Now the Caulfields were prodding the ground looking for the stone’s formation. Suddenly the futuristic show in the interpretative centre made sense to me when I saw the rods.

I love the notices which advise us to lock away the carbon in the bogs for the betterment of the environment for future generations.

On our return base camp, we detoured over to lovely Sligo to sit and walk on Enniscrone.It was packed solid with day trippers while a lady was very busy renting out canoes to people to paddle along the shore while another large group were showing off their diving skills from the nearby pier head.

Day 6: Well, today is to be local day around the environs of Westport with trips to the local bookstore and coffee shops. We were lucky to find parking in the central square adjoining the main street. Our first port of call was a coffee shop where we sat at the side of the street and watched the world of busy bustling Westport go by for half an hour. We then made our way to The Bookshop on Bridge Street where we bought some books for the boys back home. This was a delightful, well laid out family run bookshop where the staff were friendly, efficient and knew their books. While the better half browsed through boutiques, I did my own stroll about finishing up in their huge church and lit a few candles with the best of intentions for everyone. While we were in the bookstore, we enquired about good lunch eating places mentioning a home cooking place.

We took their advice and went there for lunch. It was a real gem with an old oven door recessed into the wall and beautifully painted frontage while the staff were friendly, courteous and had lots of time for people. It was obvious, while we sat on the benches outside that they had a huge, loyal, local following,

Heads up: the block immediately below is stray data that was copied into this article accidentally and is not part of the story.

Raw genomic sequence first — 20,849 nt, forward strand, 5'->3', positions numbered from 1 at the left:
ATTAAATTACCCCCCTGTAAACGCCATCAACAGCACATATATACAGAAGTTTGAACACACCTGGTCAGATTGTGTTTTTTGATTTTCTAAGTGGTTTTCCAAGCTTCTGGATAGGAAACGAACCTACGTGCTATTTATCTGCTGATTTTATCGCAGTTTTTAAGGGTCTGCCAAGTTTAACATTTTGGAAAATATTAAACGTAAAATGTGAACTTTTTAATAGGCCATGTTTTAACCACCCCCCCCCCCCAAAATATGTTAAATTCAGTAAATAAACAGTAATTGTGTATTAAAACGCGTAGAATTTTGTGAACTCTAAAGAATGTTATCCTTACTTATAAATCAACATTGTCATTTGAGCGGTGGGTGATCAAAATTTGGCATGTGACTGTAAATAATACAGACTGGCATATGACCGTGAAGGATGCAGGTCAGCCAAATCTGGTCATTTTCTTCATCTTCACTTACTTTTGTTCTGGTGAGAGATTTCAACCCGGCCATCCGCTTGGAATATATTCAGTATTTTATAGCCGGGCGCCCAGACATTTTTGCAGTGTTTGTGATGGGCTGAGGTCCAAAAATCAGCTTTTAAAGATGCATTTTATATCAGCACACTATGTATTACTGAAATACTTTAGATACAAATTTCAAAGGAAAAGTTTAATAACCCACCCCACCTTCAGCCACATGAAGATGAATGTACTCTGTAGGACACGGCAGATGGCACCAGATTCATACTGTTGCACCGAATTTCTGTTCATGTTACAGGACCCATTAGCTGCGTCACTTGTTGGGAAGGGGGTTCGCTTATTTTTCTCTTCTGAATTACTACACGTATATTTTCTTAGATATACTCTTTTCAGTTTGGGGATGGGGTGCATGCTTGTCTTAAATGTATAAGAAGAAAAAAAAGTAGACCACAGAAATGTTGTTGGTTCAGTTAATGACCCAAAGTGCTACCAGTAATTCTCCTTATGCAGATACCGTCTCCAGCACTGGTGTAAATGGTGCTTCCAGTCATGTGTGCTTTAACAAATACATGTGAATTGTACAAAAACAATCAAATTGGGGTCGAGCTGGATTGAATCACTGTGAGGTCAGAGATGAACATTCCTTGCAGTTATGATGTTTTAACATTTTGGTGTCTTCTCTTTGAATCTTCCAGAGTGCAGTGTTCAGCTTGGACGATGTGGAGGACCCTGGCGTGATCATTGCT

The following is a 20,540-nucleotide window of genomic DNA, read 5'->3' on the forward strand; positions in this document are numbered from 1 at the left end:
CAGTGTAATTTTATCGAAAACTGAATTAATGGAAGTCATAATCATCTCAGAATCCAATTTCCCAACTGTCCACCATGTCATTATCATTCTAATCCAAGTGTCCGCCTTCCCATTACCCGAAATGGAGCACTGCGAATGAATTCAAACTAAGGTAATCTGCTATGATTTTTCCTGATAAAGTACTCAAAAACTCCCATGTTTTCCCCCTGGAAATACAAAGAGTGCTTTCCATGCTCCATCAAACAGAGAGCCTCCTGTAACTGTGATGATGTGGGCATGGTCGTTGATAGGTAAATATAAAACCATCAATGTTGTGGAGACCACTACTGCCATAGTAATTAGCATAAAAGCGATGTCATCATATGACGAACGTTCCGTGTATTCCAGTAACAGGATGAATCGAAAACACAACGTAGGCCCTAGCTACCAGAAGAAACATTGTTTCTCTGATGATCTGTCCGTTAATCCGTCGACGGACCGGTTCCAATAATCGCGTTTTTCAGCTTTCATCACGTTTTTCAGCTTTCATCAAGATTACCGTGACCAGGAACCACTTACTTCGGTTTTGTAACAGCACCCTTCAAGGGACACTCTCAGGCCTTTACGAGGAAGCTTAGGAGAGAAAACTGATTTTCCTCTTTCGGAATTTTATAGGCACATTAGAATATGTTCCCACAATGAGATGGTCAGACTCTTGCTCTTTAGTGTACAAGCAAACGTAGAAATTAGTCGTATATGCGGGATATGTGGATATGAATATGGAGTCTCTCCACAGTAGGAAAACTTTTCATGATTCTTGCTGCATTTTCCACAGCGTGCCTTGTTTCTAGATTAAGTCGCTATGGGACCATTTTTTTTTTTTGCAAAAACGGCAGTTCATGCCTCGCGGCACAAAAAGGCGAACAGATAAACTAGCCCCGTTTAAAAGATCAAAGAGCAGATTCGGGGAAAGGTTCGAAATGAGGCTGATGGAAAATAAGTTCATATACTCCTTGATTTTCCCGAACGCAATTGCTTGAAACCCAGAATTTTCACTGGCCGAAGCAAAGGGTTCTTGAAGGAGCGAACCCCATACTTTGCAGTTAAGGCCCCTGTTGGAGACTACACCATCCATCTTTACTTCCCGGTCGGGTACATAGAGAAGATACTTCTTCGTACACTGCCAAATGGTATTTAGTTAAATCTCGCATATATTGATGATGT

When we finished lunch, we headed out to Old Head beach near Louisburgh and having savoured the bracing Atlantic fresh air we returned to visit Croagh Patrick and walk up to the start of the climb. It was exceptionally quiet and no reception of coffee house open because the season hadn’t opened yet, we were told. Anyway, we walked, talked, and took the touristy photo before heading back into Westport where we dined in Knockranny `House Hotel.

After dinner we drove down to the harbour in Westport and parked the car and then went for a stroll. We were infused with the strong smell of seaweed as we walked past shops and apartments. We were accosted by an American tourist because she could not find an ice cream parlour to serve her a plain 99. We sent her to where we saw a 99 sign and we met her later licking contentedly. She offered me a lick but being covid aware I thanked her for her thoughtfulness but respectfully declined. We passed by the Atlantic Hotel and across the open dining area on the Quay. The smell of burgers, steaks, fish, and chips was overpowering, and I just had to move on because I was salivating so much even though I had already eaten. It was time to move out, so we advanced towards the car, had another infusion of seaweed air, and we bade farewell to Westport and Harbour. .

Day 7; We had breakfast at 10.00 in the hotel, had a walk about and then went up to our room to wash the teeth and do final packing.

We checked out at 12.00 and headed back on the road home with our first planned stop in Tullamore for lunch. We asked a local woman we met to recommend somewhere to us where we might get a nice lunch and she recommended Browne’s restaurant. We dined there on some very nice salmon with roast vegetables.

Having dined and used the facilities we went for a walk up to the town and visited the shopping centre where we bought a few bits and pieces of homeware at their sale reduced prices.

Then it was homeward bound to lovely Gorey and home sweet home after a super lovely, relaxed break in The Wesht.

Mick O Callaghan